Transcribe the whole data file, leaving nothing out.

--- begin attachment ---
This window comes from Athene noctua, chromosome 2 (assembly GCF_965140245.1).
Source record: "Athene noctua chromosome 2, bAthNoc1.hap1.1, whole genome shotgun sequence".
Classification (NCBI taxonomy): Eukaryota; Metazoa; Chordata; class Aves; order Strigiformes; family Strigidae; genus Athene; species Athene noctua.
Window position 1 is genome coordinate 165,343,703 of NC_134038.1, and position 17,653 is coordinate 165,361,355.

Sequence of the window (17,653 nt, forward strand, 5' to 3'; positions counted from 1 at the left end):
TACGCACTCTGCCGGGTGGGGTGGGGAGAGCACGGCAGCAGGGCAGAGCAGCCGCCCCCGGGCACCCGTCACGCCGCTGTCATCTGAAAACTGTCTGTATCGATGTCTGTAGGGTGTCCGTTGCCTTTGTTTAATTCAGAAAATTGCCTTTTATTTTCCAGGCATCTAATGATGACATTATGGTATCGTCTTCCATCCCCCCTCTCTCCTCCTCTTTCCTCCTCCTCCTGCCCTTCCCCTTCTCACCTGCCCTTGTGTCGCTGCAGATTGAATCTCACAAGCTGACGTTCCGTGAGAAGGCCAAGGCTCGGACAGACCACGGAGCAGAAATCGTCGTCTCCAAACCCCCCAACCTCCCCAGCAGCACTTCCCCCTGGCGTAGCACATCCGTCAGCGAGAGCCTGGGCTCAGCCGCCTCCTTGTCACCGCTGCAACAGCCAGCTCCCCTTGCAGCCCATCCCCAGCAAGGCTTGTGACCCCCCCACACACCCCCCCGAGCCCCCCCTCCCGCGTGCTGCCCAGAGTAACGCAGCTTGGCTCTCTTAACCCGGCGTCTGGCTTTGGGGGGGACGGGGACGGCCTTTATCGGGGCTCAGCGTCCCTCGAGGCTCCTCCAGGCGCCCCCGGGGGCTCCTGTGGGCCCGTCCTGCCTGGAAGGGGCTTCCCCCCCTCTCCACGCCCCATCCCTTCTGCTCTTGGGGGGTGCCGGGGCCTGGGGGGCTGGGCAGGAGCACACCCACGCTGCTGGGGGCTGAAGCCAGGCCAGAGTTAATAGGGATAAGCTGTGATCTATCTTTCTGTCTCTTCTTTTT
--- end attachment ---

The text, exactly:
This window comes from Athene noctua, chromosome 2 (assembly GCF_965140245.1).
Source record: "Athene noctua chromosome 2, bAthNoc1.hap1.1, whole genome shotgun sequence".
Classification (NCBI taxonomy): Eukaryota; Metazoa; Chordata; class Aves; order Strigiformes; family Strigidae; genus Athene; species Athene noctua.
Window position 1 is genome coordinate 165,343,703 of NC_134038.1, and position 17,653 is coordinate 165,361,355.

Sequence of the window (17,653 nt, forward strand, 5' to 3'; positions counted from 1 at the left end):
TACGCACTCTGCCGGGTGGGGTGGGGAGAGCACGGCAGCAGGGCAGAGCAGCCGCCCCCGGGCACCCGTCACGCCGCTGTCATCTGAAAACTGTCTGTATCGATGTCTGTAGGGTGTCCGTTGCCTTTGTTTAATTCAGAAAATTGCCTTTTATTTTCCAGGCATCTAATGATGACATTATGGTATCGTCTTCCATCCCCCCTCTCTCCTCCTCTTTCCTCCTCCTCCTGCCCTTCCCCTTCTCACCTGCCCTTGTGTCGCTGCAGATTGAATCTCACAAGCTGACGTTCCGTGAGAAGGCCAAGGCTCGGACAGACCACGGAGCAGAAATCGTCGTCTCCAAACCCCCCAACCTCCCCAGCAGCACTTCCCCCTGGCGTAGCACATCCGTCAGCGAGAGCCTGGGCTCAGCCGCCTCCTTGTCACCGCTGCAACAGCCAGCTCCCCTTGCAGCCCATCCCCAGCAAGGCTTGTGACCCCCCCACACACCCCCCCGAGCCCCCCCTCCCGCGTGCTGCCCAGAGTAACGCAGCTTGGCTCTCTTAACCCGGCGTCTGGCTTTGGGGGGGACGGGGACGGCCTTTATCGGGGCTCAGCGTCCCTCGAGGCTCCTCCAGGCGCCCCCGGGGGCTCCTGTGGGCCCGTCCTGCCTGGAAGGGGCTTCCCCCCCTCTCCACGCCCCATCCCTTCTGCTCTTGGGGGGTGCCGGGGCCTGGGGGGCTGGGCAGGAGCACACCCACGCTGCTGGGGGCTGAAGCCAGGCCAGAGTTAATAGGGATAAGCTGTGATCTATCTTTCTGTCTCTTCTTTTT